,: I'll bet you a dollar you don't hit the
board once out of three times," said one of the
" Done ril take the bet, and double the
stakes," replied Seth, drawing forth a one dol
lar note, and placing it in the hands of the or
derly sergeant, while the ranger did likewise.
" I'll go you a five that you will be beaten
at every round," said another ranger.
''Plank your snef-skin," said Seth.
" I'll lay you a five that you don't put a
single shot within the outer circle of the bull's
eye," offered a third.
" Waal I don't mind taking that bet tew,
replied Seth, producing the money.
I'll go you fifty cents you don't .hit the
bull's eye once," slid a more cautious mem
ber of the Ethan Allen corps.
'' Plank your money, gentlemen Ira good
for a dozen or tew more jest sich wagers
hev'em all writ down, Mister Sargeant, so
there can't be no mistake."
Selh'ti invitation was responded to by near
ly half the members ol the company, and on
figuring up the aggregate of all the stakes it
amounted to nearly two hundred dollars, but
at each successive wager the chances for Lis
winning were made much smaller, as the last
one that he bad offered required him to hit
the bull's eye twice out of three rounds, and
to beat his three antagonists.
"Naow, gentlemen," said Seth, "I'll jest
wan'.er to make one more bet. I'll lay ten
dollars that I'll hit the bull's eye three times,
providic' that the winner shall go over to the
tavern and spend the stakes iu treatiu' the
" Til take that wager," said the commander
of the rangers, stepping lorward and deposit
ing the stakes, " and if you win I shall not on
ly cheerfully disburse it in the manner you
suggest, but receive you in the corps and furn
ish you with a uniform free of expense.
" Good on your head captin ;'' answered
Seth, " and ef I don't win. I'll be raound to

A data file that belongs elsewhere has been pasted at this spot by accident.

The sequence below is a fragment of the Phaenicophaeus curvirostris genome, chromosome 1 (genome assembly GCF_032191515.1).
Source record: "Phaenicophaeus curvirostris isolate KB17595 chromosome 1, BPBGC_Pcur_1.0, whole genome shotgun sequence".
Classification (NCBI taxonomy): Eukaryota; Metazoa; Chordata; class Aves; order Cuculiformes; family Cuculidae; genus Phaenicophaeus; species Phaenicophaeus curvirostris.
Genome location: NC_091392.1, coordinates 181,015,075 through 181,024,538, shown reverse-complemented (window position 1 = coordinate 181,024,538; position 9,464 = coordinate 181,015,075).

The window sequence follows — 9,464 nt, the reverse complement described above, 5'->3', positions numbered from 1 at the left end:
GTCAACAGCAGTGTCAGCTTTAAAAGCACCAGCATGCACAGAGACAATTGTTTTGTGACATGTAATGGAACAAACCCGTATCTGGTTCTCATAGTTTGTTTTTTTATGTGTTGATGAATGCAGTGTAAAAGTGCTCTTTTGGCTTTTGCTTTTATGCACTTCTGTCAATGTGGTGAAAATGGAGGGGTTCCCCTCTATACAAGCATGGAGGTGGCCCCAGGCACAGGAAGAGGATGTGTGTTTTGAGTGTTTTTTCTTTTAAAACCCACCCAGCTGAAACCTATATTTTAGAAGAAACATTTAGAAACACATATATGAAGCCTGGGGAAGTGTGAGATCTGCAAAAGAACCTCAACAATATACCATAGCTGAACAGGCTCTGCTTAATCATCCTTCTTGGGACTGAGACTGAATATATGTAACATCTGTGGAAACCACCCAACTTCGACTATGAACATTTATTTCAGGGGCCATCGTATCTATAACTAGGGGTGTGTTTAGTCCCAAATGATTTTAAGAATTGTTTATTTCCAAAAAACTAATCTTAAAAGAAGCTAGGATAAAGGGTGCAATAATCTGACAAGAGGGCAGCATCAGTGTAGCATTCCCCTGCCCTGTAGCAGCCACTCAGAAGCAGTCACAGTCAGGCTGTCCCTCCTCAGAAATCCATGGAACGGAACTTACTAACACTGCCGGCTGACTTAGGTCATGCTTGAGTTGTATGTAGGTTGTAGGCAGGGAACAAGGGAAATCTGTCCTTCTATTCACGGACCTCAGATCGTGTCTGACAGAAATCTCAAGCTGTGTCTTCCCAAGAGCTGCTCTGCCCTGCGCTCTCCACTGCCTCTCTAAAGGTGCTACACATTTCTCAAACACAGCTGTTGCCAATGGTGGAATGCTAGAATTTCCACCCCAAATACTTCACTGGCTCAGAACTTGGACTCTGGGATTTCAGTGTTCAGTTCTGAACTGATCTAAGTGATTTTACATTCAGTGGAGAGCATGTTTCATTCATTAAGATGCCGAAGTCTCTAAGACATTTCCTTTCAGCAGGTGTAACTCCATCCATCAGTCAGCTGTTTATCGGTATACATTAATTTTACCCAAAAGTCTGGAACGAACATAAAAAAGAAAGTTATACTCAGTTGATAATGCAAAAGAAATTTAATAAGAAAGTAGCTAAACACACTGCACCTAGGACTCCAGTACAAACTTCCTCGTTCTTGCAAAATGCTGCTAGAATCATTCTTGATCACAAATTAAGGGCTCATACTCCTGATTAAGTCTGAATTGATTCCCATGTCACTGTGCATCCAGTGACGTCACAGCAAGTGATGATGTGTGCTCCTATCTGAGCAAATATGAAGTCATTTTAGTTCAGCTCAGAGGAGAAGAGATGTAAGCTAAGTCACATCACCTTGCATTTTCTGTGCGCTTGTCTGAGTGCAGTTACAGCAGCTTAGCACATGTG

morrow and stand treat agin."
The three sharp shooters suggested the idea
of having a rest for their rifles, as the range
was long, and the slightest variation of the
aim would carry the shot wide of the mark,
but Seth argued against it, and appealed to
" You see, captain," said he, " it's all very
well at a turkey shoot but it won't do in the
woods, when the bars and wolves are about ;
and I kinder guess 'twouldn't do on the bat
tle-field, 'less every soger could kerry a nigger
thev do at the South to use as a rest lor
their shootin' irons."
This argument prevailed, and he decided
that the shots should be made off hand, and
that ten seconds should be allowed in taking
aim, after the piece was at the shoulder.
The Indian chief was painted in gaudy col
ors, size of life, and the bull's eye was placed
the loft side, in tlie region of the heart
with three circles drawn around it, and it was
understood that from the centre of the bull's
eye each shot should be measured. The sharp
shooters and the backwoodsman drew lots for
the first fire which fell to the lot of one of the
former, who took his position, and in a ready
and adroit manner, opened the contest, aiid
shot together with the others were as fol
lows, according to the report of the target